Low Carb Hounds - Mug's Other Job

I'm not sure if you know I write in other places. For the most part it doesn't apply, so I don't bring it up. I write a weekly food column for the El Paso County and Fountain Valley News. My boss likes to call me the food editor, but I think that sounds like more work than I'm willing to do, so I go by columnist. 

This week's column applied to the blog, enough anyway, that I thought I would share. Here's what I sent in, unedited, so go ahead and blame the messenger.





Food for Our Table 2-3-14
Low Carb Hounds
By Janet Huntington

   Around 11,000 years ago, somewhere in Eurasia, an upwardly mobile portion of the wolf population decided to become dogs.

These wolves might have been smart enough to know morphing into dogs was the best plan for world domination – the current worldwide wolf population stands at about 200,000 compared to 500,000,000 dogs. Personally, I feel a small group of slacker wolves discovered eating human garbage and hanging by a campfire on a cold winter night was much easier than working for a living.

The dogs soon learned, if they helped humans hunt, played with their children instead of eating them and guarded camp against pillagers and predators, their two-legged benefactors provided them with all the bones and offal they could eat.  Once dogs realized Paleolithic man was all about cute and cuddly, they changed a little more, developing floppy ears, curly tails, spots and baby faces.

Everybody got along just fine, but good old Homo sapiens couldn’t be happy, and about 7,500 years ago ran in droves to be part of the latest fad, the Neolithic Revolution. All of the cool kids started farming and everybody who was anybody began eating grains. Dogs were more than willing to do whatever it took to avoid hanging out on the tundra with the wolves again.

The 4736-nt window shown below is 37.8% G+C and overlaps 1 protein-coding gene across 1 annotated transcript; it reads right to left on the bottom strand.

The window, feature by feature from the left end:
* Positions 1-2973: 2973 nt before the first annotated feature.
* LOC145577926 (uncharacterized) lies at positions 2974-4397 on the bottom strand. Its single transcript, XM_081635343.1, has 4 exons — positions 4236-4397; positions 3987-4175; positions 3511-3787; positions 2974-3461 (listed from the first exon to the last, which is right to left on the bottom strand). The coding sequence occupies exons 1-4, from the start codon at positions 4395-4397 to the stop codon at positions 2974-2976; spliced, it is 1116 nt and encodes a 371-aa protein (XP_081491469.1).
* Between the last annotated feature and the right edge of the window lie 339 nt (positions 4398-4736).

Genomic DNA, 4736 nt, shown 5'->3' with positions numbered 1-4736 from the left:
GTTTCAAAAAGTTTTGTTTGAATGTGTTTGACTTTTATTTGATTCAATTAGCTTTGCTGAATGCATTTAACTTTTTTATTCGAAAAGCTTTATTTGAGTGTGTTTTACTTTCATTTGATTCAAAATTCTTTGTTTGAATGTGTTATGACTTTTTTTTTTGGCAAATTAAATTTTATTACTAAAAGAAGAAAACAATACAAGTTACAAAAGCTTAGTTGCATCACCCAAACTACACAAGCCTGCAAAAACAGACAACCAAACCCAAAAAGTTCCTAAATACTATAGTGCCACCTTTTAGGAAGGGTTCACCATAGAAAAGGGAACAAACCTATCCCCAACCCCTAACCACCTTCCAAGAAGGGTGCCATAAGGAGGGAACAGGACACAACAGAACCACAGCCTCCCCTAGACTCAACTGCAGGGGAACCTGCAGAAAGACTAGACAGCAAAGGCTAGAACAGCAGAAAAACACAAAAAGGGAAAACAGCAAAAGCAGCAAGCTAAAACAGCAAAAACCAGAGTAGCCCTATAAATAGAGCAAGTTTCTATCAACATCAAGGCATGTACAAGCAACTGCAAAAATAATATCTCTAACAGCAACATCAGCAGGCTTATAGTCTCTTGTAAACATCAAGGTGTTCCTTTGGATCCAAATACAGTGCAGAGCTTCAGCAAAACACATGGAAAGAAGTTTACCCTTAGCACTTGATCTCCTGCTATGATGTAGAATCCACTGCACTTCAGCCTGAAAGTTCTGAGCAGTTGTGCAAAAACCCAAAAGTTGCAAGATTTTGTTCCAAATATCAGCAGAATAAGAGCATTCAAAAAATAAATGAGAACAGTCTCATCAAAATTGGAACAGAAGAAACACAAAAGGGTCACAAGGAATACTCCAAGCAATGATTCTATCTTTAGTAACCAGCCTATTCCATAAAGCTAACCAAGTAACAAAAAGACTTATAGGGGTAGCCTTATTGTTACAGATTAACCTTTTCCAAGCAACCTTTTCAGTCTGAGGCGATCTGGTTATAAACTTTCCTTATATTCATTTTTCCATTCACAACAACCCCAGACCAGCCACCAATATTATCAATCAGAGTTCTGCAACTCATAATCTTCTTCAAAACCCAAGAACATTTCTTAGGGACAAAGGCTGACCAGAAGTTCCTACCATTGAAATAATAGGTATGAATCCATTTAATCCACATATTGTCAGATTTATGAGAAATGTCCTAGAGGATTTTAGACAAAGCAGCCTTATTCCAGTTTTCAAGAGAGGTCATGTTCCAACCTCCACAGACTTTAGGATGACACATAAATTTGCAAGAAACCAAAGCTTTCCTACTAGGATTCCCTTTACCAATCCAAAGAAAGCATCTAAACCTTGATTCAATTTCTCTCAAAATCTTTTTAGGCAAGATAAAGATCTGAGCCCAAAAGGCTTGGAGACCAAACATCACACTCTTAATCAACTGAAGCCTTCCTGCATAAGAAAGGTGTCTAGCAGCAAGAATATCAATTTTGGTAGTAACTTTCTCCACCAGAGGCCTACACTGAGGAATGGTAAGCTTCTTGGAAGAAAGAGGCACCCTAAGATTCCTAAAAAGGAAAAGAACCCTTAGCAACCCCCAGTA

Evolutionary geneticist Erik Axelsson from Uppsala University in Sweden found dogs, determined to maintain their garbage eating privileges, geared up their digestive tract to handle rice and potatoes, something wolves still can’t do.

Dogs went the extra mile and developed a protein, called maltase, seen in herbivores and omnivores, but not in any other mammal. This gave them the ability to digest not just Bugs Bunny, but his carrots too.

Once we humans decided to settle down and farm, we could take time off to think. Thinking led to boredom, which led to thinking up stuff to do, or Science. Our loyal garbage disposals had maintained their ability to change into whatever their best friend man wanted. Being human, we not only noticed, but also decided to take charge of this unique ability. Being lazy, we began thinking of ways to get dogs to do our chores.

Before long we had mastiffs guarding our homes, terriers killing our rats, collies herding our flocks and pointers finding our game. The poor dogs must have been confused, they had domesticated so they could eat garbage and sleep by a fire, not work their paws to the bone.